Troubleshooting why my block got orphaned

I run a small pool that doesn’t get a lot of blocks so I check every block. My standard way of checking is to run my leadership logs every epoch and, following each scheduled slot, I check the chain data via to make sure my block got adopted.

I recently had a missed block and had to figure out why my block didn’t make it on-chain. After working through the details, I thought the information might be useful for others as an example:

Basically, if your leadership-schedule showed that your were supposed to produce a block then you can use this information to see what happened in your logs. The cardano-node process logs enough information for you to figure out what happened.

My block was for slot 75680041. These are my logs immediately starting at this time (19:58:52.00 UTC). I have trimmed the logs a bit for readability.

[bprod1:cardano.node.BlockFetchDecision:Info:174] [2022-10-31 19:58:52.00 UTC] [TraceLabelPeer (ConnectionId {localAddress =, remoteAddress =}) (Right [At (Block {blockPointSlot = SlotNo 75680040, blockPointHash = 37309a49ee1d77fa2005285e7ac3e12e69b4a5f79c082faa15ae14870ccc5628})]),TraceLabelPeer (ConnectionId {localAddress =>
[bprod1:cardano.node.LeadershipCheck:Info:172] [2022-10-31 19:58:52.00 UTC] {"chainDensity":5.006609e-2,"credentials":"Cardano","delegMapSize":1224897,"kind":"TraceStartLeadershipCheck","slot":75680041,"utxoSize":8878928}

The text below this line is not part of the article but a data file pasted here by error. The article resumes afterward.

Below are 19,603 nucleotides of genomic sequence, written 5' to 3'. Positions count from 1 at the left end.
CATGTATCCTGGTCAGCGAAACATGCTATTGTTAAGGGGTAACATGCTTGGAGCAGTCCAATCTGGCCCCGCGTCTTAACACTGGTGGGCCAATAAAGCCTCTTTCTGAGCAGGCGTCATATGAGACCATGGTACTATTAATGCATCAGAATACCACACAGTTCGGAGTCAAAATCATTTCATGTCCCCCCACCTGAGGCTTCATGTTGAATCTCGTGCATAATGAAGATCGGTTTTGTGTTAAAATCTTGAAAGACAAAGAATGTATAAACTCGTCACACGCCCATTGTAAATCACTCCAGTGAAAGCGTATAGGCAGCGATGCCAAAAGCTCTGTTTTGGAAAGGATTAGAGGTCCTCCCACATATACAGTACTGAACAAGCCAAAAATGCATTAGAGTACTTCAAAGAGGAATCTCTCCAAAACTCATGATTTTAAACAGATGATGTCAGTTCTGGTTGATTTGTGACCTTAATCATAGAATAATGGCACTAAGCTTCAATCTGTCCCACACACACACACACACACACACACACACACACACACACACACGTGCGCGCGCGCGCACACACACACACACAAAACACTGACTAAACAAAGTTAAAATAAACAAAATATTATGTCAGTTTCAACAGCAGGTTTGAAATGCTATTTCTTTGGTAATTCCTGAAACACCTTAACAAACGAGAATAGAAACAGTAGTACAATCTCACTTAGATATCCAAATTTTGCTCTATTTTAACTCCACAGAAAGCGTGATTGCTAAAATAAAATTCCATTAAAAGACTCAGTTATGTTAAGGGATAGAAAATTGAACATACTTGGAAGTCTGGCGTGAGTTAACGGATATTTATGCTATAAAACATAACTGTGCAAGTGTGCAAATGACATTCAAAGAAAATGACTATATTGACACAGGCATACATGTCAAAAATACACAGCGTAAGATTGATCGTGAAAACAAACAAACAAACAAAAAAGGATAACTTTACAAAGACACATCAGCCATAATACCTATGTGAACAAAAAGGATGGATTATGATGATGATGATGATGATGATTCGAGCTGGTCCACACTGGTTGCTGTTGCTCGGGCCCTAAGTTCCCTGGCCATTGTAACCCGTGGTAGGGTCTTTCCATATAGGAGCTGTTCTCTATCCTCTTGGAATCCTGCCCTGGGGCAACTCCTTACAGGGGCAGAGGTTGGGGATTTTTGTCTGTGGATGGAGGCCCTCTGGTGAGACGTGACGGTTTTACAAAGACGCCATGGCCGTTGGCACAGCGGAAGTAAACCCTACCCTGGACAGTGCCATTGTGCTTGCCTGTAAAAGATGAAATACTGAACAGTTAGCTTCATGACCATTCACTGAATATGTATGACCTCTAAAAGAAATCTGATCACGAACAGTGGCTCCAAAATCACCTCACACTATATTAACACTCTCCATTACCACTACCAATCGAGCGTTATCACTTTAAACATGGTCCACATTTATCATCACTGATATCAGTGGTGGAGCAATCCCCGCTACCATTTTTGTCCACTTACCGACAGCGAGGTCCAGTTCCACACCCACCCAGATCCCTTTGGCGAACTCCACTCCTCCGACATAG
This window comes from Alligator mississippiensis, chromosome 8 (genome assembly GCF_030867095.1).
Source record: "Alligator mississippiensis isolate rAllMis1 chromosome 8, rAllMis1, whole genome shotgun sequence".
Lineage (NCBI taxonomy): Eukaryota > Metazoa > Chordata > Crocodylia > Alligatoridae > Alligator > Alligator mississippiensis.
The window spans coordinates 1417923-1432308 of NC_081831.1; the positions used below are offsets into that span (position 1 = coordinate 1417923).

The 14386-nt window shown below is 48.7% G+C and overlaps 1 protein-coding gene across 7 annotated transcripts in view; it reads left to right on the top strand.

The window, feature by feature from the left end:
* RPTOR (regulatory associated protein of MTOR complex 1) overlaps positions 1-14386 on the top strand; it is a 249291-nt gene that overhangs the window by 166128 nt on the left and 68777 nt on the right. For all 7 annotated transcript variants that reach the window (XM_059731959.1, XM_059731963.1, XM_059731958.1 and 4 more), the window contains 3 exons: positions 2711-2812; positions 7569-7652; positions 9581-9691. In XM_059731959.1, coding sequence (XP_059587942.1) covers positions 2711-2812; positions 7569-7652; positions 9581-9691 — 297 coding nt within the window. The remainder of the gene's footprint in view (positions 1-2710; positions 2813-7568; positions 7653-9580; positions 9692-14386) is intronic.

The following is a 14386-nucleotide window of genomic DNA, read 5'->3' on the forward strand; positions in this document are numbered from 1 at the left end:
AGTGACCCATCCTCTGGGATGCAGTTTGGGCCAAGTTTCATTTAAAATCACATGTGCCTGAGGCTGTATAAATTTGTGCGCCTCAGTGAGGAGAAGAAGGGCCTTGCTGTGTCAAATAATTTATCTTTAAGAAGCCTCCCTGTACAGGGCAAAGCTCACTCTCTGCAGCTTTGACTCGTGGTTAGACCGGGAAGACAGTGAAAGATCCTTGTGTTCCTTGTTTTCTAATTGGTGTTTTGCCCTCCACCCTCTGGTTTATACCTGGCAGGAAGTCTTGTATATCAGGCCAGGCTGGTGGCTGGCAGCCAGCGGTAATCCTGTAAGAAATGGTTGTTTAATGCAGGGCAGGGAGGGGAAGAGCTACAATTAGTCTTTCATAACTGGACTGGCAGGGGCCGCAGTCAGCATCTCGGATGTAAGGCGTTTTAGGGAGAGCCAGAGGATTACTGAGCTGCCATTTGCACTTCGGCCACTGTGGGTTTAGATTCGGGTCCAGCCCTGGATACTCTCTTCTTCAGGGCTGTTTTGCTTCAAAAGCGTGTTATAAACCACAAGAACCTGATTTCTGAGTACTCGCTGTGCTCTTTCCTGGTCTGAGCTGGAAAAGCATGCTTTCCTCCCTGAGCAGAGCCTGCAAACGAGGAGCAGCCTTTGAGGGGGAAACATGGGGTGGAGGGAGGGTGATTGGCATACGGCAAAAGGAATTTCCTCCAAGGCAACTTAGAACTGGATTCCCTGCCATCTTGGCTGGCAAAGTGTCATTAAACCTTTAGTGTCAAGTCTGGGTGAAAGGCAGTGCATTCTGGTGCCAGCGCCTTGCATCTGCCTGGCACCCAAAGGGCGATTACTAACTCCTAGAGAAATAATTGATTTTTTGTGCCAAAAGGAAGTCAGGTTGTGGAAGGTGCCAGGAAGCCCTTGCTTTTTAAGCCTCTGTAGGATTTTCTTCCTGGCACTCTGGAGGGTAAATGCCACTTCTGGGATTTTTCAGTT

[bprod1:cardano.node.Forge:Info:172] [2022-10-31 19:58:52.03 UTC] fromList [("credentials",String "Cardano"),("val",Object (fromList [("kind",String "TraceNodeIsLeader"),("slot",Number 7.5680041e7)]))]
[bprod1:cardano.node.Forge:Info:172] [2022-10-31 19:58:52.08 UTC] fromList [("credentials",String "Cardano"),("val",Object (fromList [("block",String "7039443d09a1a7d0221e4b0d3c22a3937d291f6be1d2297cd8713086e85c38d5"),("blockNo",Number 7955544.0),("blockPrev",String "c995e6f6e0329b32d6f4950d384f585bcc9deab9ebe8285cd3363653bace5aca"),("kind",String "TraceForgedBlock"),("slot",>
[bprod1:cardano.node.ChainDB:Notice:162] [2022-10-31 19:58:52.10 UTC] Chain extended, new tip: 37309a49ee1d77fa2005285e7ac3e12e69b4a5f79c082faa15ae14870ccc5628 at slot 75680040
[bprod1:cardano.node.ChainDB:Info:162] [2022-10-31 19:58:52.11 UTC] Block fits onto some fork: 7039443d09a1a7d0221e4b0d3c22a3937d291f6be1d2297cd8713086e85c38d5 at slot 75680041

Line 1. shows that my node started fetching a block with hash “37309a49” at time 19:58:52.00. This was a block for slot 75680040.
Line 2. shows my node doing a leadership check at exactly the same time 19:58:52.00.
Line 3. shows my node completing its leadership check and determined that it was the leader at 19:58:52.03 and printed in the logs “TraceNodeIsLeader”. My node is a leader for slot 75680041.
Line 4. shows my node finished producing its block at 19:58:52.08 with hash “7039443d” (Block No:7955544).
Line 5. shows my node extending its tip at 19:58:52.10 with block hash “37309a49”. This is the block for slot 75680040.
Line 6. shows my node at 19:58:52.11 deciding that its own block with hash “7039443d” fits onto a fork. The message says: “Block fits onto some fork”.